During Saturn’s first cycle, the major task is to find a place to stand in our lives and perceive a few reliable landmarks from which to take bearings, so that we can face life more than retreat from it. Then from 29-30 onward, we can begin to extend and deepen the various possibilities that our lives contain–a process culminating in the second Saturn return at the age of 58-59. After this point of stock-taking, the third and final cycle begins.
However, before being able to define clearly what the psychological changes and challenges of the three cycles are, it is necessary to define the essence of what the Saturn archetype brings into our personal lives.
I find it beautifully symbolic that the cycle of the progressed Moon runs closely with the Saturn cycle. The progressed Moon talks about our inextricable connection with the rhythms of life — its cycles and its limits. It describes the necessity of separating out and moving on from one period of experience to another if we are to develop texture and complexity. But it also explains our drive to be safe and secure and to keep ourselves on familiar territory. The progressed Sun challenges the latter need, pushing us to differentiate, to take risks, to “follow our bliss”.
The Saturn archetype, however, contains BOTH dimensions of this inner sol-lunar dynamic described by the progressed Sun and Moon, and it can be seen as their external worldly agent. Saturn as life’s challenging, defining, and shaping principle clearly says to each newly born individual “Anything you can achieve in your life is confined by the inevitability of your mortality, and by the given described in your birth chart. In terms of complete Saturn cycles, you have three to work with at the most. Now get on with it — see how far you can go!”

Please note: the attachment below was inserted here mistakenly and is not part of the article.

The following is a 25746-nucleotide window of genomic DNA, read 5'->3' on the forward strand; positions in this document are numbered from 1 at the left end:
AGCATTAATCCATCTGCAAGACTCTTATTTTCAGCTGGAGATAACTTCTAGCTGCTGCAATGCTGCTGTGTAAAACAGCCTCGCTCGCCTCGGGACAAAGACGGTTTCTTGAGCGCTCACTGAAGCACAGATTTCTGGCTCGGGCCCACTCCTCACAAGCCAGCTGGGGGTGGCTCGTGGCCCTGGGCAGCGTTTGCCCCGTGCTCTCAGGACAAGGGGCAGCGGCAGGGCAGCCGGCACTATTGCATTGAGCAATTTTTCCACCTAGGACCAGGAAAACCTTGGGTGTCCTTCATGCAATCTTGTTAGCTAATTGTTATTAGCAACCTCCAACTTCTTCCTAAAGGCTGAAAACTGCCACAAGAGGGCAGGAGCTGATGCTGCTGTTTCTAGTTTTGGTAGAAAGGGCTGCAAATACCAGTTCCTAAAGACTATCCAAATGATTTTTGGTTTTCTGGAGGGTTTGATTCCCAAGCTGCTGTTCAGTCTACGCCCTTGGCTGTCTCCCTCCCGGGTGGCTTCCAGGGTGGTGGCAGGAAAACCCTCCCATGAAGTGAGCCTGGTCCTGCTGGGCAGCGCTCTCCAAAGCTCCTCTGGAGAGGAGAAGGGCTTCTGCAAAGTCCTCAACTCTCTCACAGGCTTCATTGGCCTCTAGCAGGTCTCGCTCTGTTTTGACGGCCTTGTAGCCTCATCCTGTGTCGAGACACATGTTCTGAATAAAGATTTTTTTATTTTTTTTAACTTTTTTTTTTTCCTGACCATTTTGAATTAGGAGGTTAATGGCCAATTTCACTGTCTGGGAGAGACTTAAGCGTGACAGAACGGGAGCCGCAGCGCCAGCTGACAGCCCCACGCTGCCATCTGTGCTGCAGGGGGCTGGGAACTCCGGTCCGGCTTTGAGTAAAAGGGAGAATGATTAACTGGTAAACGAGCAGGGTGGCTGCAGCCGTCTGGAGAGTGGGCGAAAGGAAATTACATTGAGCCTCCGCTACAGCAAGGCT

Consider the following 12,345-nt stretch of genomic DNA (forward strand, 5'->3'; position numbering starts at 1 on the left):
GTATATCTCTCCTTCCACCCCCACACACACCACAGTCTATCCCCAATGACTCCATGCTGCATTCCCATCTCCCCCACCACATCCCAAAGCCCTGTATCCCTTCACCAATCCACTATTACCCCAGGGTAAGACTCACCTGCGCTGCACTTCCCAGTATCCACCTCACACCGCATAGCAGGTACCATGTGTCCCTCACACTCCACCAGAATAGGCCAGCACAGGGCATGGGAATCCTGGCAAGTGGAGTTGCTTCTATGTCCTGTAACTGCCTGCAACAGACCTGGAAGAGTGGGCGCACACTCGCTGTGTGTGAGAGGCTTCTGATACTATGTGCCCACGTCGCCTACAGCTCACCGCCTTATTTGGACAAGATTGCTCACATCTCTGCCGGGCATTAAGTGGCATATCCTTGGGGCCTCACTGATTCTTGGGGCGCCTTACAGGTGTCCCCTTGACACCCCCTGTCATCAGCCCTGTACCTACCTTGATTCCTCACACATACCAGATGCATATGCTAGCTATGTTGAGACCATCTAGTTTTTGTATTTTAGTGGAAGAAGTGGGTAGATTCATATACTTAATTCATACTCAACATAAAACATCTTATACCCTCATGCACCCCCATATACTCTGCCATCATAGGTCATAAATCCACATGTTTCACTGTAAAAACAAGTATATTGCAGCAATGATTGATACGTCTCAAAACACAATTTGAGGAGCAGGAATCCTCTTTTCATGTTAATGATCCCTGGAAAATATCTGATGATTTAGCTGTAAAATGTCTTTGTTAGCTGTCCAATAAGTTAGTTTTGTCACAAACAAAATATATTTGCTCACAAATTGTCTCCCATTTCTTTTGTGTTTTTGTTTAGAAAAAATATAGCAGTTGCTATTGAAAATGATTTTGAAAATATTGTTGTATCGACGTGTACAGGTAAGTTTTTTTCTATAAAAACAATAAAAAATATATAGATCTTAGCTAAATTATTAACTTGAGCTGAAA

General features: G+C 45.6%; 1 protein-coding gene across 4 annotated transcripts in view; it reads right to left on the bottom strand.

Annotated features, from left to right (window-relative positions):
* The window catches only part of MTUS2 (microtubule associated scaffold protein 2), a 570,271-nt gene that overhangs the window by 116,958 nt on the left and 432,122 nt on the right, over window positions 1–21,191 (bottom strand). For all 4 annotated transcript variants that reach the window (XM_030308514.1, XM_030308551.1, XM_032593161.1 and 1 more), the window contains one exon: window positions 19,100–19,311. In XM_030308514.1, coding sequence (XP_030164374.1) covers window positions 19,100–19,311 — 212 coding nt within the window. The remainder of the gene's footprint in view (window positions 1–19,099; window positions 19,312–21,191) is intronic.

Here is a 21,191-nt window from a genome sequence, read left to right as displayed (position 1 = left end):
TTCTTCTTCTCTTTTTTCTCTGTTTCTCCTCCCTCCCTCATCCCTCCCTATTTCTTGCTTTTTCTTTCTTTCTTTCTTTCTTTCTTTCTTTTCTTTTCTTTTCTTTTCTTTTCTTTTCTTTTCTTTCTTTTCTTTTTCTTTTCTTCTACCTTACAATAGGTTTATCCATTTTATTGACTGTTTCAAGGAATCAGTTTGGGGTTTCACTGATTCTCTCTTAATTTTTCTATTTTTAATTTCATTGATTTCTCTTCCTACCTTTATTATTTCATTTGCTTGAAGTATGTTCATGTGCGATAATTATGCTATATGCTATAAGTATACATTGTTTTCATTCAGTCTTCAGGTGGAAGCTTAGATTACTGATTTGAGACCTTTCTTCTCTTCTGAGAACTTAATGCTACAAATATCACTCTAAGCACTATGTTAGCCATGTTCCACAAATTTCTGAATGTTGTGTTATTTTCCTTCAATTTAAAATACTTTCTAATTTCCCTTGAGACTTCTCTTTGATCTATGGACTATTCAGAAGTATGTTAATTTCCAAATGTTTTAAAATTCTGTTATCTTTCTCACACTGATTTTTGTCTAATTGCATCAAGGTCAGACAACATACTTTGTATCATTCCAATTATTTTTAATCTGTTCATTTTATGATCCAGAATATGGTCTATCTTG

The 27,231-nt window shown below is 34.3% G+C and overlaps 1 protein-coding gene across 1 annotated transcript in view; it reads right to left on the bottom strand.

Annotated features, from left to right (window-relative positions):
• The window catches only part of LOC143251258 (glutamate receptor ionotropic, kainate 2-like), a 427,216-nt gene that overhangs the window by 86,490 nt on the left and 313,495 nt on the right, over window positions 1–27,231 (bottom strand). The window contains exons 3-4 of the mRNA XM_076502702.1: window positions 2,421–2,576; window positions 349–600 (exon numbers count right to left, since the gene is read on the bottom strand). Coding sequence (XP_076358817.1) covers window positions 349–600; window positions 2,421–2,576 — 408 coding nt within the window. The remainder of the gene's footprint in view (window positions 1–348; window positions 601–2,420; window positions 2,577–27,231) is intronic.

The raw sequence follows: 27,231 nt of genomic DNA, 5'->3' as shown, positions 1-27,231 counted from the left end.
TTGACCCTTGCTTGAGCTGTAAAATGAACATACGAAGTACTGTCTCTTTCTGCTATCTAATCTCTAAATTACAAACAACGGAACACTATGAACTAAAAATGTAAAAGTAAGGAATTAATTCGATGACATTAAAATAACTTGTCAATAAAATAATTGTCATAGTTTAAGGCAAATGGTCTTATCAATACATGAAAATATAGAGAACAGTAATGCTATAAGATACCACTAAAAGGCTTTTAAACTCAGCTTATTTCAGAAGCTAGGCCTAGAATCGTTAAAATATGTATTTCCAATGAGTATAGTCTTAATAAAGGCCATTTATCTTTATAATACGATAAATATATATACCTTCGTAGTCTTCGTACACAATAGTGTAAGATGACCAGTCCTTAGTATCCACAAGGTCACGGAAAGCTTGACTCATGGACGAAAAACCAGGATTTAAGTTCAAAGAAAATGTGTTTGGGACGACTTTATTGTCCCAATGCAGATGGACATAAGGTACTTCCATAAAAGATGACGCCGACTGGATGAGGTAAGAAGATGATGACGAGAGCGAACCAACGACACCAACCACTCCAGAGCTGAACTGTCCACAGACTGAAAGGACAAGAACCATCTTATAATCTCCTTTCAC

At the start of life, all is potential. As the Saturn cycles unfold, they describe how that potential gradually crystallizes, concretizes, until by the end there is nothing left to develop in this lifetime. The challenges presented by Saturn have at their core the demand that we become who we are, and who we can be, as fully as possible, by separating from that which we are not and could never be.
There are important differences in the developmental demands of the stages symbolized by the three major cycles of Saturn. The first, from birth to ages 29-30, is the thesis stage. It is the most intensely physical, energetic, and least conscious cycle. It is about building the platform on which to stand in life. The second cycle, from 29-30 to 58-59 is the antithesis stage.
The initial structure is tested, challenged to grow; awareness and consciousness are more fully developed; life’s goals are pursued and hopefully achieved to a sufficient degree in order to bring at least a tolerable level of satisfaction. In the synthesis stage, culminating at ages 87-88, ideally there is a bringing together and summing up of what one’s life has meant, and a shifting of emphasis from worldly achievement to reflection and spiritual maturing. There is an acceptance of, and preparation for, the inevitable physical decline that ends in the death of the physical body.
I find the Saturn archetype profoundly paradoxical. On the one hand, Saturn represents that which nails us to the cross of matter, holding us in the world of form. On the other hand, when Saturn’s challenges have been patiently and honestly worked with, and a mature realism arrived at, the sense of freedom of spirit that can then be released is immense – full of the potential for satisfaction and joy. This sense of freedom is unconfined because it does not relate to matter at all. I am sure this is what the Buddhists mean when they talk about the “diamond soul”.
References and Notes
(1) Alexander Ruperti “Cycles of Becoming” (CRCS 1978) p 56
(2) Stephen Arroyo “Astrology, Karma & Transformation” (CRCS 1978) p73